Love the old-time stars
I can't believe she doesn't have a thread! I'll add some pics later, but here's an interesting read on her image -
I'm a huge fan, Madonna reminds me a lot of her in her image making strictness and discipline. I have a few biographies of her too which I've ravenously read, along w/ all the ladies of the era but Marlene is a definite favorite - she was no fool and like I said very disciplined and I admire that about her. She wasn't the most beautiful by any means and definitely not the most talented actress or singer but her career lasted over 60 years! If she couldn't or wouldn't act in movies; she went on tour with sold-out concerts/shows. But then she would always find a way to cameo in a film eventually even later in her life. You just don't find others like her in that capacity; male or female! And I admire what she did for the troops of World War II over in Europe too. I also love Greta Garbo for different reasons and just froth at the mouth at the long-debated rumour of the short affair she and Dietrich had before either of them hit it big and were both still in Europe. Apparently Dietrich openly made fun of Garbo's "oversized genitals" and was always in competition with her and jealous of the heights of Garbo's movie stardom which I'm not sure Dietrich ever surpassed or reached in her time and bad-mouthed her according to my books I've read.Marlene Dietrich and Technology: Did she shape herself, or did it shape her? | Gender and Technology Spring 2009
Marlene Dietrich and Technology: Did she shape herself, or did it shape her?
When you look at a movie star, it’s often easy to forget that their on-screen persona can be radically different from their off-screen one. In today’s information age, where blogs like Perez Hilton exist to inform the public of every discernable aspect of a star’s life, it must be hard to separate the two spheres. Before this constant feed of wardrobe malfunctions and illegal Blackberry hackings, a movie star could maintain a public image while still keeping much of their life hidden. Marlene Dietrich was a complex woman on-screen, and perhaps even more complex when she wasn’t being filmed.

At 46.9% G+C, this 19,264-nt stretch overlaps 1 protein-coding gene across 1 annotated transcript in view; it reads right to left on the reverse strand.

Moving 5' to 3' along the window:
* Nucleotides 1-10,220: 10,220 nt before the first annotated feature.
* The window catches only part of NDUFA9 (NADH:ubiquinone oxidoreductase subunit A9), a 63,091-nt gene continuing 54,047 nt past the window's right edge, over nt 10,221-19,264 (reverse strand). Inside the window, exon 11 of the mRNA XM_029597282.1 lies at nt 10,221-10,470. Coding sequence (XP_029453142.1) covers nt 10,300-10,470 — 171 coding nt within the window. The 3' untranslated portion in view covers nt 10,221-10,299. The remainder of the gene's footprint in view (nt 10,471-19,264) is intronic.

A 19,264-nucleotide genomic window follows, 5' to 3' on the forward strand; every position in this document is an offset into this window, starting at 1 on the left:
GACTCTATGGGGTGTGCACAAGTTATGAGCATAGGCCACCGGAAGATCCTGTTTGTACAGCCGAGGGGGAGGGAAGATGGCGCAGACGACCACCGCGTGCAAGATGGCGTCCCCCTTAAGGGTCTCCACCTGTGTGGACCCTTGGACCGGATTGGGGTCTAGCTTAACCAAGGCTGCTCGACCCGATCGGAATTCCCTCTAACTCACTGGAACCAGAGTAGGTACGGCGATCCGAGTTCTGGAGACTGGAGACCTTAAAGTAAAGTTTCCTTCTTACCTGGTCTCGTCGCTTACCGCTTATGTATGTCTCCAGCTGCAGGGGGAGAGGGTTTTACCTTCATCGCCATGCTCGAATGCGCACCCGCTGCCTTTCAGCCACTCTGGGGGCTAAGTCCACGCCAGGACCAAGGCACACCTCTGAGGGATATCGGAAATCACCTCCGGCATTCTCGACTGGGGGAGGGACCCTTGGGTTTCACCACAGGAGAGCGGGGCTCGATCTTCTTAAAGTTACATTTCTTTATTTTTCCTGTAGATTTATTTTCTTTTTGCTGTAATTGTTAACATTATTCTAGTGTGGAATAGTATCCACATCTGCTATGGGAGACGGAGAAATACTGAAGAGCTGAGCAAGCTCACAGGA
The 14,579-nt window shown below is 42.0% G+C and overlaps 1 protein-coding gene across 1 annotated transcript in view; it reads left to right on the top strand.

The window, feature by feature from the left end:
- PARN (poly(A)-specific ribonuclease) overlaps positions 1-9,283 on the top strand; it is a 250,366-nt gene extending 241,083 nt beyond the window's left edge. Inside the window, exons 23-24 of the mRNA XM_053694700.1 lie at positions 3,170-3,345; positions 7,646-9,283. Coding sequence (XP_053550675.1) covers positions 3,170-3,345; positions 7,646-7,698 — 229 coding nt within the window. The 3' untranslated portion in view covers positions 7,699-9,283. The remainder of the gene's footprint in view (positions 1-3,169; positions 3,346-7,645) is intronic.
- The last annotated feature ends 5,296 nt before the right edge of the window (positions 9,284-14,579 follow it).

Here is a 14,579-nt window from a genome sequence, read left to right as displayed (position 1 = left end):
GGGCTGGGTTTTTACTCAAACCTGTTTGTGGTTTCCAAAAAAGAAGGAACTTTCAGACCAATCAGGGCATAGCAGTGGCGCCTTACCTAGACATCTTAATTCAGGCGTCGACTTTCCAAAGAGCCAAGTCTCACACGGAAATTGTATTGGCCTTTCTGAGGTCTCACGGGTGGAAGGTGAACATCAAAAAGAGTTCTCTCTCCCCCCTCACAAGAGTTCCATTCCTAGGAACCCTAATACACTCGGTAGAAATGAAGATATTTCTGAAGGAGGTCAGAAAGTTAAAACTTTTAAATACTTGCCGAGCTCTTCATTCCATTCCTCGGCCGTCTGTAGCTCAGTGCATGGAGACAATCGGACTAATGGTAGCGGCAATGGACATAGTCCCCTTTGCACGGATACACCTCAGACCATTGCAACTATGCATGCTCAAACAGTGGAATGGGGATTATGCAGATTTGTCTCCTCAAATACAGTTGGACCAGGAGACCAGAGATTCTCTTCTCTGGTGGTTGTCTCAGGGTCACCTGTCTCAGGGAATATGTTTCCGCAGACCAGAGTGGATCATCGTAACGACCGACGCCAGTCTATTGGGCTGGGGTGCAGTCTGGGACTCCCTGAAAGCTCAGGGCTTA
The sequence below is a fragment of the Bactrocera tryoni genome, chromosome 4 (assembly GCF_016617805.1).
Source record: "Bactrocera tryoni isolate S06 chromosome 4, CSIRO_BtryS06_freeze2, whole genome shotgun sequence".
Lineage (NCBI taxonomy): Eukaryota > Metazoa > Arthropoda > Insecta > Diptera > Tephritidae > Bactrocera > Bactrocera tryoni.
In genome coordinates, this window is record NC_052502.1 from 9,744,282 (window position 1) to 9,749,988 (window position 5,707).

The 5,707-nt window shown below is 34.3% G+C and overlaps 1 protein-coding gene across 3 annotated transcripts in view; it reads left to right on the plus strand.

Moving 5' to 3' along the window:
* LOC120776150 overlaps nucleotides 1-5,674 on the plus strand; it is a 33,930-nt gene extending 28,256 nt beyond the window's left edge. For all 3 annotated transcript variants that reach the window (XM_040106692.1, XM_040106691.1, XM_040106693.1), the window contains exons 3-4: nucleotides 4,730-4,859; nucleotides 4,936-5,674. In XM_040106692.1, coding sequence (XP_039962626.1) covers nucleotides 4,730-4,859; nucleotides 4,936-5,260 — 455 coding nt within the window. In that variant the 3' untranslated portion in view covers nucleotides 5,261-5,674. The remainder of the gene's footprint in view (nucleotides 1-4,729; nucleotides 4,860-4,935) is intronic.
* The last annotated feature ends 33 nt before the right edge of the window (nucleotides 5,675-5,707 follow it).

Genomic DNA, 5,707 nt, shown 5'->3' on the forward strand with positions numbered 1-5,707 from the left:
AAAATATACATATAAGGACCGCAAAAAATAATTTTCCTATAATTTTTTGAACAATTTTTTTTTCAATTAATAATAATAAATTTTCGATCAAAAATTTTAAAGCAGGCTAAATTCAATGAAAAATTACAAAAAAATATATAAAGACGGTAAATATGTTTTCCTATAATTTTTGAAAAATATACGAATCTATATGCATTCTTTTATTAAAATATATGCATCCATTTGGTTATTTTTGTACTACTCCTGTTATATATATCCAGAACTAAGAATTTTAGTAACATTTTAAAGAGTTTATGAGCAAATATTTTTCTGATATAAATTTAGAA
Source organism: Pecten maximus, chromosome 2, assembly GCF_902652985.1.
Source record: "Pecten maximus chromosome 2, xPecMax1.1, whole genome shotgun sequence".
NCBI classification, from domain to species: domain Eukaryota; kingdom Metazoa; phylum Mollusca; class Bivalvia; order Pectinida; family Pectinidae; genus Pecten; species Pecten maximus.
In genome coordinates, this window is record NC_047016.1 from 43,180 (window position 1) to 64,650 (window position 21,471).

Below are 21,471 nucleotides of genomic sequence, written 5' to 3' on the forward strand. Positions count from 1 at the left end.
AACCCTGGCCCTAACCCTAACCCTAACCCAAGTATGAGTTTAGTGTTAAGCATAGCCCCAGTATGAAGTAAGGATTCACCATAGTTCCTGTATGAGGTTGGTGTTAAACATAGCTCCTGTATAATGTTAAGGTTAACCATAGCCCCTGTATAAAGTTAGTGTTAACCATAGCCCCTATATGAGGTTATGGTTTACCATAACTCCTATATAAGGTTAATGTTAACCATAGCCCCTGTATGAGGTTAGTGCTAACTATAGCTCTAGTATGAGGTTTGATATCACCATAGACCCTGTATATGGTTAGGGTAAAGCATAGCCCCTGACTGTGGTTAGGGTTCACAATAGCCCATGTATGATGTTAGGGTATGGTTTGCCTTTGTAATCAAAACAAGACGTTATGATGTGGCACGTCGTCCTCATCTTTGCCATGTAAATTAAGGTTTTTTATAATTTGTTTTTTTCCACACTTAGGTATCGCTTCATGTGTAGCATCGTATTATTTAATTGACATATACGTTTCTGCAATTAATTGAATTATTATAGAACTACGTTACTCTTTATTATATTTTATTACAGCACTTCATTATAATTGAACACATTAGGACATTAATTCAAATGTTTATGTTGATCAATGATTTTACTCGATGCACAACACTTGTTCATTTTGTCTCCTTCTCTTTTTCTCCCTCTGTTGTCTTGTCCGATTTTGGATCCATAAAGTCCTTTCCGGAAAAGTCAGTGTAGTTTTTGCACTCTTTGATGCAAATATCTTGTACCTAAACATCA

Dietrich was revered for brazenly baring her infamous legs in numerous film roles, and for daring to cover them in men’s trousers in her daily life. Kenneth Tynan once said that “her masculinity appeals to women and her sexuality to men” (Garber, 18), since she embodied both on camera. This duality is particularly evident in the film Morocco, directed in 1930 by Joseph von Sternberg, who would be responsible for helping to mold Dietrich’s public image throughout most of her life. As a cabaret singer in the French-occupied North African country, she donned her iconic tuxedo and top hat and performed a number which ended with the first major cinematic lesbian kiss in history. Once her character, Amy Jolly, was no longer performing, she transformed into a silky seductress in a long satin dressing gown. Dietrich was playing both the masculine and feminine already in one of her earliest major movie appearances. In 1920s Berlin, where she came into her own as an actress, none of this would be shocking. In fact, the Berlin cabaret scene almost demanded some sort of cross-gender performance of its frequenters, and especially of its performers. When Joseph von Sternberg discovered her there and cast her in 1930’s Der blaue Engel (The Blue Angel), Dietrich became almost an obsession of his. Through the majority of her career, all publicity photographs of Marlene were directed, lighted, and dressed entirely by von Sternberg. In this way, he could carefully control the image he had created for her, and she in turn could preserve her youth and iconic looks. (Bach, 190-1)